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Gareth D Morewood

How can we support the emotional regulation of children with autism?

Helping pupils with autism to regulate their emotions and handle changing states will greatly benefit their capacity to engage. Here's a summary of what you need to know and how you can help. 

Recently I have been fortunate enough to have took part in some powerful discussions with Studio III, who specialise in supporting individuals with a range of concerning behaviours such as the management of physical aggression, self-injurious behaviours (SIB), trauma/abuse, self-harm and autism.

Some of our discussions have been about emotional regulation and the commonalities with our ‘saturation model’ (Morewood, Humphrey & Symes, 2011) as part of a whole-school approach to supporting young people with autism.

Understanding emotional regulation

The concept of ‘emotional regulation’ is an interesting one and can be considered from the perspective of changes that occur over short periods of time, from moment to moment. 

Rather than focusing on the rote learning of discrete skills, we have been developing our thinking around a more personalised approach, supporting self-awareness and metacognition.

To this end, our developing work on emotional regulation also requires a focus on positive mental health; children with autism may not be as aware of the importance of emotions as others. They may:

  • not recognise the relationship between physical symptoms and emotional arousal.
  • have a more fragmented understanding of their emotional state and their levels of emotional arousal.
  • have poor coping strategies, which can increase the likelihood of depression and anxiety.

(Rieffe et al. 2011)

Taking these implications into consideration, it is important to teach children about their emotions in order to increase their awareness of their own emotional state.

It is also critical to teach children useful and appropriate coping strategies to deal with emotions; not through a ‘behavioural lens’ but as part of a child-centred, metacognitive approach.

This is often at odds with busy mainstream educational settings, and requires a cohesive whole-school approach.

When someone is emotionally well-regulated, they are better-equipped to learn and engage than someone who is emotionally dysregulated. I think all my colleagues would agree with this!

Changing states

In order to understand emotional regulation and dysregulation, it must be viewed on a continuum; from well-regulated states to mild, moderate and even extreme states of dysregulation.

A person may be able to continue to engage and learn, albeit less effectively, in mild and moderate states of dysregulation. However, in extreme states of dysregulation, a person is no longer capable of learning and engaging and may have little control over his or her actions.

Education professionals should bear in mind that children with autism often try to gain control over socially difficult or unpleasant situations, prompting uncontrollable emotional arousals. The child can then attempt to gain control by behaving in an aggressive manner towards others, trying to provoke typical negative reactions so that he or she knows what to expect. (Rieffe et al., 2012)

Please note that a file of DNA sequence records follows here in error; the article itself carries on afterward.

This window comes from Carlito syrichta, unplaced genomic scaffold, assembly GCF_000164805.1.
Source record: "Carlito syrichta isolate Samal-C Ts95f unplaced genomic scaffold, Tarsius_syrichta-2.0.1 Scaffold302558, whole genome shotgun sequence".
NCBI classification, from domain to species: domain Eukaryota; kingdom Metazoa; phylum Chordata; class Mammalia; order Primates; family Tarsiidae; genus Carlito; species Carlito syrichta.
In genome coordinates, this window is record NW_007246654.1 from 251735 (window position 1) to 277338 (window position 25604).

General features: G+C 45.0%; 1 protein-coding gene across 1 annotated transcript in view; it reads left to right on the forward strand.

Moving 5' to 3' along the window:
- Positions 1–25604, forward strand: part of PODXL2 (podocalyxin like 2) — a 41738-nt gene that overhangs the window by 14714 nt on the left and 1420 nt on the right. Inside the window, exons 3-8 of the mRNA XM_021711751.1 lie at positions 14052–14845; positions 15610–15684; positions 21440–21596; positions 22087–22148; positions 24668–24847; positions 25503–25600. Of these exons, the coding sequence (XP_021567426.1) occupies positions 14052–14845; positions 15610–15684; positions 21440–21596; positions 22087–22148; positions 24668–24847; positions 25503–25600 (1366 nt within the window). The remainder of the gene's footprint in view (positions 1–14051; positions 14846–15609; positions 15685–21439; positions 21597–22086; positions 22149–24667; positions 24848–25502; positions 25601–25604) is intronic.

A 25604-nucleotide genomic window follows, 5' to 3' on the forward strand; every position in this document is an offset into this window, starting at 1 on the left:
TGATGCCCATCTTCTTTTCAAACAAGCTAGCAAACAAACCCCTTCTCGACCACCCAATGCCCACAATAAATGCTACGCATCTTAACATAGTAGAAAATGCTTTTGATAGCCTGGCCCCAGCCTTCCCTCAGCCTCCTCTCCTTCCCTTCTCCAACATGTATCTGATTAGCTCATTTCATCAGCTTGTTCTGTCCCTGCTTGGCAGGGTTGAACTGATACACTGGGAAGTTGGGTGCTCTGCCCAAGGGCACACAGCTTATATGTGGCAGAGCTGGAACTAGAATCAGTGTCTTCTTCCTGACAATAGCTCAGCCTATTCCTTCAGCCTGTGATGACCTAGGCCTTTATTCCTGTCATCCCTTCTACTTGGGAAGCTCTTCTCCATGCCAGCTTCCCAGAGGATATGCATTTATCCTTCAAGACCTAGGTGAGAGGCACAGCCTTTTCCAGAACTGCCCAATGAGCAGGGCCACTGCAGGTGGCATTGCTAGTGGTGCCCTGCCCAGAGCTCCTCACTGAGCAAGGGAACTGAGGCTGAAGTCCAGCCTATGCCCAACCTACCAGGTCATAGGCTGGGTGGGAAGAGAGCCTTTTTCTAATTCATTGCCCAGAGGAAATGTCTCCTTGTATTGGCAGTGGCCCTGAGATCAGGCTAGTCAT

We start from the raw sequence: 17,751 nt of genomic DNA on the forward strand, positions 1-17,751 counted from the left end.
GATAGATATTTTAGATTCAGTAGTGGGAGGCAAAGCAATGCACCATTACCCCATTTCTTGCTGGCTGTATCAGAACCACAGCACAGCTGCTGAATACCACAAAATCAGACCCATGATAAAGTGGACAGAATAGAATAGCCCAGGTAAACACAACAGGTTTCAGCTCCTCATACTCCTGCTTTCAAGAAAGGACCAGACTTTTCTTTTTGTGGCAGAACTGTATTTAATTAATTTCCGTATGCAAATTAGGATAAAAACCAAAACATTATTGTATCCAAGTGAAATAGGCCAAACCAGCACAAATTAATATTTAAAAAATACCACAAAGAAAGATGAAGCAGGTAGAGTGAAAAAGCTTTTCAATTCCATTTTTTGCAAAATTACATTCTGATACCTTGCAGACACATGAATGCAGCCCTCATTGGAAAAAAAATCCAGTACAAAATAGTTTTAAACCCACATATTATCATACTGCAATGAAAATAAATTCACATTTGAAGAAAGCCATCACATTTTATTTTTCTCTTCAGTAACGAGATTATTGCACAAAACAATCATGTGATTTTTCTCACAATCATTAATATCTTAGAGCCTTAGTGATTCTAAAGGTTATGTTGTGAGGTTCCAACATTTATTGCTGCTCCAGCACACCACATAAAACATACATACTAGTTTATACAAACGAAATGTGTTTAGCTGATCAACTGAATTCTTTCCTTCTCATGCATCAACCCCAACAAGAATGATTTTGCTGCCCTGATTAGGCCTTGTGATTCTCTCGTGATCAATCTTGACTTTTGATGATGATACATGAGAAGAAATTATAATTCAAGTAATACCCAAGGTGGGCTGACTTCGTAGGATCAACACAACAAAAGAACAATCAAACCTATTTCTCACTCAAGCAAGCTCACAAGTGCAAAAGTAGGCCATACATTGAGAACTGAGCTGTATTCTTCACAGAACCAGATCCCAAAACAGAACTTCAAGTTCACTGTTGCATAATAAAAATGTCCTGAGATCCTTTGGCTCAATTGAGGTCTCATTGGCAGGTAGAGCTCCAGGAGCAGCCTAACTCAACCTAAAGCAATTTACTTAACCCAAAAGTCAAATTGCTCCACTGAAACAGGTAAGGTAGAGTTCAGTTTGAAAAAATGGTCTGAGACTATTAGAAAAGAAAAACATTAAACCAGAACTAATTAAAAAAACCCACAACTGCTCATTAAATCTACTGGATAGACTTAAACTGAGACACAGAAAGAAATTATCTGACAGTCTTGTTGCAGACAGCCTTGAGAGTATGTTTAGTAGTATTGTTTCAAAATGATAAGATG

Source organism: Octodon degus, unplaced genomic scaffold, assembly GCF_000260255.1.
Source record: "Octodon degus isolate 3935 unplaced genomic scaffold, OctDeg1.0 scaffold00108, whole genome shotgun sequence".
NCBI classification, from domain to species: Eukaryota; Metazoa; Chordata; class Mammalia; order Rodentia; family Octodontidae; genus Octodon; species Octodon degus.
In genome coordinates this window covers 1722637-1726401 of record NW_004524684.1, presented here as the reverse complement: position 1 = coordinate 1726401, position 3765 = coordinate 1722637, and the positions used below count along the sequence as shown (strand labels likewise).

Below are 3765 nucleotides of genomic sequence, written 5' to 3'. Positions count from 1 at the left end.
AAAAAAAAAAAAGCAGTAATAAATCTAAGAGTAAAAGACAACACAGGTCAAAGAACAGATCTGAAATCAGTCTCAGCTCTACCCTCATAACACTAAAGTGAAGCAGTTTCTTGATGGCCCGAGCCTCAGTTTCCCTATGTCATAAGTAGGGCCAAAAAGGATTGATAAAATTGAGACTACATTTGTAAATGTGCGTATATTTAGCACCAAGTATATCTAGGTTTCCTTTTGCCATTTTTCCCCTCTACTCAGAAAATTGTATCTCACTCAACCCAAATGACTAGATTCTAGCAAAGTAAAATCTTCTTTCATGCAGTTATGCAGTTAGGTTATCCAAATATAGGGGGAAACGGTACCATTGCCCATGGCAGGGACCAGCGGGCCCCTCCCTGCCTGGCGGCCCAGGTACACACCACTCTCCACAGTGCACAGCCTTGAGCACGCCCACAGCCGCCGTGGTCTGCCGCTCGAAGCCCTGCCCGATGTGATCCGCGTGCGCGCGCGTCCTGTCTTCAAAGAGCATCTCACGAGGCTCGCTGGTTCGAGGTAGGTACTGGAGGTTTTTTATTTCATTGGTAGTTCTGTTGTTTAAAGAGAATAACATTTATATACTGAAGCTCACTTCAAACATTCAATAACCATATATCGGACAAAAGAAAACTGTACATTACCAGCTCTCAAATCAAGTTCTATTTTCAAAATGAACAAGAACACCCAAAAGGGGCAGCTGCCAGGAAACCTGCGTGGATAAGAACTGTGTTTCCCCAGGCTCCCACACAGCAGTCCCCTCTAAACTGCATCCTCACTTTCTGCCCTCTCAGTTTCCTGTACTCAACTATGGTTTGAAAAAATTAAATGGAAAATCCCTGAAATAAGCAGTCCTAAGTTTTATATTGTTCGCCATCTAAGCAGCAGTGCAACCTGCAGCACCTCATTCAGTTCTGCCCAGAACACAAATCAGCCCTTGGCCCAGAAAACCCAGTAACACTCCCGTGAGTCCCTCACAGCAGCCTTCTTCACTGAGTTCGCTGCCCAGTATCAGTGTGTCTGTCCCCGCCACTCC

Extreme negative states are often referred to as ‘meltdown’, ‘out of control’ or ‘shutdown’.

There are many factors that can affect physiological state, including:

  • health status
  • sleep
  • arousal bias (low or high arousal)
  • associated biomedical conditions such as food sensitivities, environmental allergies and seizure activity.

The second dimension is a person’s emotional state and emotional experience; for example, whether a person is feeling content, fearful, anxious, joyful and so on.

The physical expression of a child with autism may not be a display of challenging behaviour, but could be viewed as a positive attempt by the child to self-regulate (Jahromi et al., 2012).

Most importantly, children need to be taught strategies for positive and effective emotional regulation. (Jahromi et al., 2012).

Difficulties arise for teachers and practitioners if they cannot recognise that the children are displaying difficulties with emotion regulation, or with a task (Jahromi et al., 2012).

Emotional regulation may also be described in reference to the strategies that a person uses or develops to maintain a well-regulated state.

A developing model

Our developing approach draws upon whole-school and community approaches to emotional regulation, and support increased understanding and the development of support for environmental factors such as:

  • the physical environment
  • the social environment
  • the communication environment
  • the emotional environment.

(Morewood et al. 2011)

This will feed into the developing model of support that I hope to cover in future blog posts, as our work progresses and we continue to consider its implications within the school setting.
Some of the key messages for consideration as we develop an approach are as follows:

  • Personalisation: an evidence base isn’t always vital; something that works with only 5% of the school population can still be incredibly useful
  • Flexibility and reasonable adjustments: organisational changes cannot be affected in a zero tolerance policy
  • Collaboration: you need the appropriate tools to do the job as part of a wider, whole-school approach.

Watch this space!

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